II. It is not denied that in the Federal courts the trial judge in submitting a case to the jury may express his opinion upon the facts.
But it will be found from an examination of the authorities that the tendency is to confine the right of the court in this respect within well-defined limits, and that in criminal cases, especially, such an expression of opinion must be closely coupled with words giving the jury to understand that they are not to be bound by it, but that the determination of all matters of fact was within their province alone.
Mr. Attorney General appeared for the defendant in error, but the court declined to hear argument.
THIS was an indictment on section 5209 of the Revised Statutes for aiding and abetting one Claassen in embezzling and misapplying the funds of a certain national bank in the city of New York. The defendant pleaded not guilty.
On January 26, 1891, the case came on for trial upon the issue thus joined; a jury was empanelled and sworn; Goodnow, one of the jurors, stated on his voir dire that he had no acquaintance with the defendant and had never seen him to his knowledge; the case was opened to the jury; and on that and following days witnesses were examined on behalf of the United States.
Before the coming in of the court on Friday, February 6, the district attorney received, and exhibited to the defendant's counsel, and to the judge, an affidavit of one Ward to the effect that during four months in 1884 the juror Goodnow and the defendant occupied adjoining rooms in a building in the city of New York, and were often seen conversing together in the halls of that building. The court thereupon adjourned the trial until Monday, February 9.
In the afternoon of February 6, the district attorney received from the defendant's counsel a letter, commenting upon the statements in Ward's affidavit and denying their truth, asserting that Ward had had a quarrel of long standing with the defendant, and stating that he had sent a copy of the letter to the daily papers; and the substance of this letter was published in the morning papers of February 7.
On the coming in of the court on February 9, the district attorney read affidavits to the foregoing facts, together with Ward's affidavit, the letter of the defendant's counsel and the publication in the newspapers; and thereupon moved the court "to withdraw a juror, for the reason that, taking all the circumstances into consideration, there is a manifest necessity for the act, or the ends of public justice would otherwise be defeated."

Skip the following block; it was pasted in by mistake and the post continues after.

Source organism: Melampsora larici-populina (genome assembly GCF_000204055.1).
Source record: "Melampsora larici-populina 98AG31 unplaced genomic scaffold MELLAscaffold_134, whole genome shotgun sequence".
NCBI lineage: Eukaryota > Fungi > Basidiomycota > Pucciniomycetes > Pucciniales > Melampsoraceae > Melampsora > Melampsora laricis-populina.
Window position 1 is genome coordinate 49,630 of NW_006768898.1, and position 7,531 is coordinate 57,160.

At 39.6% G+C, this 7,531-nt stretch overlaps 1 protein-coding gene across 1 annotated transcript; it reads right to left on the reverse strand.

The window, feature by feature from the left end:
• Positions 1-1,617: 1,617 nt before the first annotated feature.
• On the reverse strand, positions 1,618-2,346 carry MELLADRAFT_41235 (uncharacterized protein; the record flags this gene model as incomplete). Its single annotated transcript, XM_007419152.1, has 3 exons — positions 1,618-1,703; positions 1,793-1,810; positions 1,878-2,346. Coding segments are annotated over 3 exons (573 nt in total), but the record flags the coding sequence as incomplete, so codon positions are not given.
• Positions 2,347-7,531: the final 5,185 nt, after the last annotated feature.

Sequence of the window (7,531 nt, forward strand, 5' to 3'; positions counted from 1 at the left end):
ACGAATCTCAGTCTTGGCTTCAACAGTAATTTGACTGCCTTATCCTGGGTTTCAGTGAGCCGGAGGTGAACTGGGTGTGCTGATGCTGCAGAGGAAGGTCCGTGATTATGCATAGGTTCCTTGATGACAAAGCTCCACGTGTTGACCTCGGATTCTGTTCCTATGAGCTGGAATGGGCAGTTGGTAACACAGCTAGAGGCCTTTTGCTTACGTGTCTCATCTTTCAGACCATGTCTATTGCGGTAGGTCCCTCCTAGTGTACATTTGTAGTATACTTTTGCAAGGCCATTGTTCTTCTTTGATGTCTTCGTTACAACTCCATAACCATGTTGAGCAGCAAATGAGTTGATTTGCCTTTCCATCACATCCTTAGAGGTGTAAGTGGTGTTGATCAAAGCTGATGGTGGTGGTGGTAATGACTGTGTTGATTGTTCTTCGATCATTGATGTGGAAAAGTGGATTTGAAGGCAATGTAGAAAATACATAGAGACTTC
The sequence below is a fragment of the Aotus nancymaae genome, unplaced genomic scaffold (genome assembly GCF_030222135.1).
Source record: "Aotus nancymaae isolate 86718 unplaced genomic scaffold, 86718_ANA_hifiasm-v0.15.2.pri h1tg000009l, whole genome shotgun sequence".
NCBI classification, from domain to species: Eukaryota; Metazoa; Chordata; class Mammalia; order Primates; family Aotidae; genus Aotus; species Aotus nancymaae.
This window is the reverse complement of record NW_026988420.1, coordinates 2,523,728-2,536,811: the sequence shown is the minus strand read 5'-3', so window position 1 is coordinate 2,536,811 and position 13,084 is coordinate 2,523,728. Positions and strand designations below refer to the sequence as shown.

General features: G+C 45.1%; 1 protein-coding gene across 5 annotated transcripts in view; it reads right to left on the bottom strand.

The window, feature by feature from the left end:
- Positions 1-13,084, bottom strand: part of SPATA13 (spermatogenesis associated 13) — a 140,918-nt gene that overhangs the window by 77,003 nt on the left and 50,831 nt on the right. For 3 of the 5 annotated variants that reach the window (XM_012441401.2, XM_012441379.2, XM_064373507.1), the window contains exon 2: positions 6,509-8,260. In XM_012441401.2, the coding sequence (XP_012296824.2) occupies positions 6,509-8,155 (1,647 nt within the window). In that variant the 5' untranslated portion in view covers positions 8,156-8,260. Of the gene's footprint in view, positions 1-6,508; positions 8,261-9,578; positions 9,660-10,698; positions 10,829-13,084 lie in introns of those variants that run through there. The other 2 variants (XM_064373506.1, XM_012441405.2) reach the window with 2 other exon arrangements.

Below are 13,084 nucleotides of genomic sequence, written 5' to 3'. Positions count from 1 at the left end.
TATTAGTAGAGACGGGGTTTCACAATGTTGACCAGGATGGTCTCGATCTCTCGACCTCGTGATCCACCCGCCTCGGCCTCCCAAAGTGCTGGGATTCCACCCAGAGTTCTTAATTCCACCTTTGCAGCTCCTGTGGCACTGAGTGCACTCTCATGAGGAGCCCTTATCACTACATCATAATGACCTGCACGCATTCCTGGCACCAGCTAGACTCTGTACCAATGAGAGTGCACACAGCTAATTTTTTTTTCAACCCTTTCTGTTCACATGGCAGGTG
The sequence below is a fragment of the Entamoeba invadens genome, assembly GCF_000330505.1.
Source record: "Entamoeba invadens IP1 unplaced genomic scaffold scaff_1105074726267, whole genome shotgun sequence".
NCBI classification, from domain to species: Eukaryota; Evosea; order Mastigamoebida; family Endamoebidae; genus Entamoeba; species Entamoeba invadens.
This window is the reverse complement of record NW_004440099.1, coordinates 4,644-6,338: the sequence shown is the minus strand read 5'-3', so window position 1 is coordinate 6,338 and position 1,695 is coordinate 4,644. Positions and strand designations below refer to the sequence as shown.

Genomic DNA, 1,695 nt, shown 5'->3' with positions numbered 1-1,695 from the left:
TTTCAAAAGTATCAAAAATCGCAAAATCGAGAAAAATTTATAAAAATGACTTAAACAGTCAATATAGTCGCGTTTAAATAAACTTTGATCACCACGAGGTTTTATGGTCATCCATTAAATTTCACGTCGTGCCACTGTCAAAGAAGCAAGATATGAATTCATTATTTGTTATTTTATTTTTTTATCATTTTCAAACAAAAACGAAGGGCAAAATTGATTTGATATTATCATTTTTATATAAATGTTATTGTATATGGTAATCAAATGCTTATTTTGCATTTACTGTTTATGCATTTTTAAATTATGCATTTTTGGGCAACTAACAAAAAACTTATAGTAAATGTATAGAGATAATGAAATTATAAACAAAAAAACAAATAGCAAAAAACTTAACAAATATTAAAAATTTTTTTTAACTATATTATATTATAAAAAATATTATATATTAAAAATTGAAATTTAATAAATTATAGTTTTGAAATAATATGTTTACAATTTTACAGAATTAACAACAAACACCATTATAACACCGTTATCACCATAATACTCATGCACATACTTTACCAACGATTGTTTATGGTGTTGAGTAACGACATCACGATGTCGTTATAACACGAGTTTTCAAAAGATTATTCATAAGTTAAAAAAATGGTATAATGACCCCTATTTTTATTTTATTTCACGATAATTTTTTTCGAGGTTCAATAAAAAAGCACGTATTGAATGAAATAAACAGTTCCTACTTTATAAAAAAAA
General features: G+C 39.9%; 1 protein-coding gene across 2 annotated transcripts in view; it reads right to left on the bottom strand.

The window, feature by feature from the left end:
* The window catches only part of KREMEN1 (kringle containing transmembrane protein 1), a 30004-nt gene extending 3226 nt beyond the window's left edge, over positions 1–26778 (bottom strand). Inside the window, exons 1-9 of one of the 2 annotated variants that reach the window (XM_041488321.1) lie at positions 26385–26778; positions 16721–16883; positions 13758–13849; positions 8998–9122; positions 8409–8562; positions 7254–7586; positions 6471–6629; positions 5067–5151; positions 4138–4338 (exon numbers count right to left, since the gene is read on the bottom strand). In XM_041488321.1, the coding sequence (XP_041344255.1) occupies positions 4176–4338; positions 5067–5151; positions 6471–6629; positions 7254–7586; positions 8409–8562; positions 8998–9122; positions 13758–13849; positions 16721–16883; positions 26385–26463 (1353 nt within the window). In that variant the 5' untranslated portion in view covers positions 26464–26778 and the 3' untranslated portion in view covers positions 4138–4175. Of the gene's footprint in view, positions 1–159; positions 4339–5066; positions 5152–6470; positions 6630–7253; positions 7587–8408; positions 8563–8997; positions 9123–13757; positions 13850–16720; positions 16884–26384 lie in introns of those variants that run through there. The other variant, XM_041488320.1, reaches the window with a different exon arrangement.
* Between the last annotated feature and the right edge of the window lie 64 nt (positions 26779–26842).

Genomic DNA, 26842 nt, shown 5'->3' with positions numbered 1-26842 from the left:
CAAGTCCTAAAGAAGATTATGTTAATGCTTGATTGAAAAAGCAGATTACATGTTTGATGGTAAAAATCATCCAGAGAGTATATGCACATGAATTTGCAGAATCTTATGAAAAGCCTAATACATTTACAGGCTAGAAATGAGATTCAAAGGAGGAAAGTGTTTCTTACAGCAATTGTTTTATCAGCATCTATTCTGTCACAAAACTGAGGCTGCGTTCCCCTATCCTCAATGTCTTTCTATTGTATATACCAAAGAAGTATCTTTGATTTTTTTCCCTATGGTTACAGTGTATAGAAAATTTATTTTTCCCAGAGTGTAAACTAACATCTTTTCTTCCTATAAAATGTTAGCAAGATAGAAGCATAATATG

In opposing this motion, the defendant's counsel admitted the making of Ward's affidavit, its communication to the counsel on both sides and to the court, and the writing and publication of the letter; but submitted an affidavit of the defendant denying that he had ever known Goodnow or had ever to his knowledge seen him before the trial, as well as an affidavit of the counsel explaining his action, and stating that he wrote and published his letter because he had been informed that the reasons for the adjournment of the court had been made public by the district attorney.
The judge gave his decision upon the motion as follows: "I am of the opinion that the facts presented make it necessary to discharge the present jury from further consideration of this case, in order to prevent the defeat of the ends of justice, and to preserve the rights of the people and also to preserve the rights of the accused to be tried by a jury, every member of which can render a verdict free from constraint. It is manifest that the knowledge respecting the statement made by Ward, conveyed to the jury by the publication of the letter of the defendant's counsel, makes it impossible that in the future consideration of this case by the jury there can be that true independence and freedom of action on the part of each juror which is necessary to a fair trial of the accused." And after Goodnow and other jurors, being asked by the judge, had answered that they had read the publication in the newspapers, he added: "Therefore such a publication under the peculiar circumstances attending it affords, in my opinion, a sufficient ground to discharge the jury at this time." The judge thereupon ordered a juror to be withdrawn and the jury discharged. The defendant excepted to this order, and moved for an acquittal because of such discharge of the jury, and excepted to the denial of his motion.